Hi, Cate from Changelings here. This first article on my blog was posted by my friend Adam from 'Monsterosity'. We were discussing this topic and he suggested that I should have a blog and post it. Being the awesome person he is....he secretly created this blog and post for me in two days. I hope everyone has a friend as wonderful and supportive as Adam. So, here is his post on my blog....hopefully I will post here one day too! Please stop by his blog....he is a creative genious, and a great person. Have an awesome day, and enjoy.
While you can't really knock any kind of new improvements regarding the recycling of products and the lessoning of our impact on the enviroment at large, I have to question the fact that these new clothing recycling bins in NYC are a new thing.
While I think this is without a doubt a fantastic move forward, I have to to say, "Its about time NYC!" I am Australian and we have had these kinds of textile recycling initiatives in Australia for as long as I can remember. Sadly, I'm no spring chicken and with out revealing my age, I can tell you that means Australia has had them for at least 25 years. Australia is not alone here either. Various other countries have also been on this band wagon for decades.
All that said, congrats NYC for the move forward to the present day, I hope this is just the beginning and one day I can write a post on how we should all be more like NYC in the future.
So here is what I would love to see in the comments..... tell us what clothing recycling program you havein your area of the world, and how long has it been running for?
Here is the articel in full as fount on Eco Fashion World
"Fashion is ever-evolving as are we (we hope) and with each passing trend there is a pile of clothes left in our closet or our bottom drawer to dispose of. What if you could conveniently place that pile of clothes in a nearby recycling bin? Now, in at least one city, you can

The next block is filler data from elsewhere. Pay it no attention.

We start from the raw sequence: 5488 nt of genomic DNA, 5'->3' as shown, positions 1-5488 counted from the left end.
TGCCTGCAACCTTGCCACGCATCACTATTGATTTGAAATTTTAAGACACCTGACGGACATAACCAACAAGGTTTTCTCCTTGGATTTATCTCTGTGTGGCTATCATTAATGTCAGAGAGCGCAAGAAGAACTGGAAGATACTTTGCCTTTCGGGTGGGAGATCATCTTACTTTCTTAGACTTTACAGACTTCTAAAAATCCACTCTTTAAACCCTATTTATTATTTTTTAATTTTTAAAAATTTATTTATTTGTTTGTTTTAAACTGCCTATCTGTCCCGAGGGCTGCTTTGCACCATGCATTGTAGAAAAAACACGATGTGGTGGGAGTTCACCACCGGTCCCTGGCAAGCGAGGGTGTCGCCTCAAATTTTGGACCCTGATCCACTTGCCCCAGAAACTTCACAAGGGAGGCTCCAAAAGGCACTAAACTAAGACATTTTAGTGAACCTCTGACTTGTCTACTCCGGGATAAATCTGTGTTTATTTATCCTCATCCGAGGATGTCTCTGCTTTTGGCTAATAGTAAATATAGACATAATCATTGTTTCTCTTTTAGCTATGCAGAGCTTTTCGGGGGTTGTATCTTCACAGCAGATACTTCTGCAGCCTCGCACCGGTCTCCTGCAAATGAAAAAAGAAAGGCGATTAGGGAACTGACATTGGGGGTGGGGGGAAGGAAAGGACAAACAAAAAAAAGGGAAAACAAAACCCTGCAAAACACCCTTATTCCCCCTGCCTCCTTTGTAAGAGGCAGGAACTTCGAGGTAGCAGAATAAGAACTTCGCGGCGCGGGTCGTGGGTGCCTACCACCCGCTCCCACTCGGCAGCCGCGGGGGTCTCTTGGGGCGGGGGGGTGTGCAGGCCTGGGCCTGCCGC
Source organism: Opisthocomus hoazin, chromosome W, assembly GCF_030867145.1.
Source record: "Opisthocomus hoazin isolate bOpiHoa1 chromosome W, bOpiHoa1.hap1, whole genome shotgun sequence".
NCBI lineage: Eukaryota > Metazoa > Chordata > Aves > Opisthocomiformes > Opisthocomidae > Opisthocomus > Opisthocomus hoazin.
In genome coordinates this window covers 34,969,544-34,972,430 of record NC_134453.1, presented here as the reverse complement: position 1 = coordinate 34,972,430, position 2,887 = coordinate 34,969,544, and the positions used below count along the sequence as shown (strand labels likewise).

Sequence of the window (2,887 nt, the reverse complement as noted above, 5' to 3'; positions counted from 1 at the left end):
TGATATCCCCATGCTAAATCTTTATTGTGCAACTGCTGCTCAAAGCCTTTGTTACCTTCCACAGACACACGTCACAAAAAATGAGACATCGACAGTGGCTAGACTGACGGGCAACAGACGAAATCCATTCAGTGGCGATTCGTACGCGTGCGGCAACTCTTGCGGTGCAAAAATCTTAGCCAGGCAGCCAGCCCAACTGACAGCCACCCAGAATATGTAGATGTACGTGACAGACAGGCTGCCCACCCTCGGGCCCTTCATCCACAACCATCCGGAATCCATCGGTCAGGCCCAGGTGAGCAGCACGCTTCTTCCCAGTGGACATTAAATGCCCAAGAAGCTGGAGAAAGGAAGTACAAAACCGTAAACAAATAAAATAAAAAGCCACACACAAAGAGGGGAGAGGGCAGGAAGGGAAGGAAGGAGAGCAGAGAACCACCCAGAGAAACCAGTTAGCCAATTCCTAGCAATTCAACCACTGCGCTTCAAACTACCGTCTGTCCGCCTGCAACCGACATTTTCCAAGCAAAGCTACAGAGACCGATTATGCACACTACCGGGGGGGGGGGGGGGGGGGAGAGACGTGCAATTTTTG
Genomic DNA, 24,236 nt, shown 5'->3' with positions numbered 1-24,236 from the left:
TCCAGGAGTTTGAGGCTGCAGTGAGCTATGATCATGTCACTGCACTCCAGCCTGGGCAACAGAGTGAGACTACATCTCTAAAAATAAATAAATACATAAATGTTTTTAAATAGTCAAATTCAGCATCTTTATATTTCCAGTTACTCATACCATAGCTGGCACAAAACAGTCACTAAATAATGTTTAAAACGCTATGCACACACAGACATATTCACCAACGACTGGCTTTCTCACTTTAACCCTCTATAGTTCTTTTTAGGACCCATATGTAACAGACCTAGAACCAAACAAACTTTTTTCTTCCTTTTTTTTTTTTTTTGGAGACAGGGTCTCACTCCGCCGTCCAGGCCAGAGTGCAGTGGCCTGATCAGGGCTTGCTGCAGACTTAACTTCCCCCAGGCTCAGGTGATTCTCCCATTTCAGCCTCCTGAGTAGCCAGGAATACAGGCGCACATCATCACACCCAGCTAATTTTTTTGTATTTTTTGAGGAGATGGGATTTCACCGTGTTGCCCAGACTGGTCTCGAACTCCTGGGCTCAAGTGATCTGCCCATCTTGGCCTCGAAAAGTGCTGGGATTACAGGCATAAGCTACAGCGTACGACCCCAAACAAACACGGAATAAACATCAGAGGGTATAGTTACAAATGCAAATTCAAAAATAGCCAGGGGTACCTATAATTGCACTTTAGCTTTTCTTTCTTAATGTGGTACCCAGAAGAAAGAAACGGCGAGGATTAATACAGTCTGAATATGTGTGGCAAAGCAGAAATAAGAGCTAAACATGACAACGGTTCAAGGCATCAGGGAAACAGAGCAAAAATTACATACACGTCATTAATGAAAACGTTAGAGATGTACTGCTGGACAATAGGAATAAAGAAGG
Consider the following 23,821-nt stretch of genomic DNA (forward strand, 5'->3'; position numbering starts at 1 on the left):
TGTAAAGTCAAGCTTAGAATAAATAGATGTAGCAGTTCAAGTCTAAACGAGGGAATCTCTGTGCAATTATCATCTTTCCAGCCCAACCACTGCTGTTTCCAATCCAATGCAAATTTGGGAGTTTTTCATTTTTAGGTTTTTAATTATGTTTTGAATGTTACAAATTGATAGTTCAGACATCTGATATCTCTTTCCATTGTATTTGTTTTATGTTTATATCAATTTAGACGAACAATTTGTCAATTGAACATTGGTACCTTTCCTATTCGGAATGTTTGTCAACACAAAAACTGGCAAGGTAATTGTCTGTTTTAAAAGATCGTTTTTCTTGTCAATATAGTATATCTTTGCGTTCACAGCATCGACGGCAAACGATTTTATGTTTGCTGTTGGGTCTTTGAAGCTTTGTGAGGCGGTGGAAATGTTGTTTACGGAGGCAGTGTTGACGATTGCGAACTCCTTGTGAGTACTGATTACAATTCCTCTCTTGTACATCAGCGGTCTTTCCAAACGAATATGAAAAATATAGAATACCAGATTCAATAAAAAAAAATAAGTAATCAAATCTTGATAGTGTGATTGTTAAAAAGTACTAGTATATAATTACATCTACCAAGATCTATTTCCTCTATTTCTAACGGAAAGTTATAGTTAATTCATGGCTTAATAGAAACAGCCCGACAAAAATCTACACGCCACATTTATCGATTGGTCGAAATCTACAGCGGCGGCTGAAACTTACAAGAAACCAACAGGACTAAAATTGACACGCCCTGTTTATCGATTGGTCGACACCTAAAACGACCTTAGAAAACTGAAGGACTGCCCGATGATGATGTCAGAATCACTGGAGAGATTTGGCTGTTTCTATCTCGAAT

In September, New York City will launch one of the biggest textile recycling initiatives in the nation, to make donating those barely used clothes easier than ever to eliminate landfill waste.
According to the Environmental Protection Agency (EPA), each American throws away almost 10 pounds of clothing and bedding a year. In 2008, 190,000 tons of textiles were dumped in New York City’s landfills.
The recycling initiative would put 50 donation collection bins in high-traffic areas around the city, where people can easily deposit their unwanted clothing.
“I moved three times in the last five years, and each time I ended up throwing away clothes,” says 25-year-old Tracy Feldman. “It is just too hard to haul it all over the city. If there was a bin on my block, I wouldn’t hesitate to recycle them.”
New York is currently taking bids from nonprofit companies, including Goodwill Industries International, for a 10- to 15-year contract with a nonprofit company that will be responsible for maintaining the bins.
“There has not been another program like this that we know of,” said Goodwill spokesman Alfred Vanderbilt. “We think they are being very creative and we hope this sets a new standard.”
Officials say that if New York’s campaign is successful, it could cause a nationwide movement to recycle used clothing, which would not only create room in landfills; it could also create much needed jobs."
This article was written by Monsterosity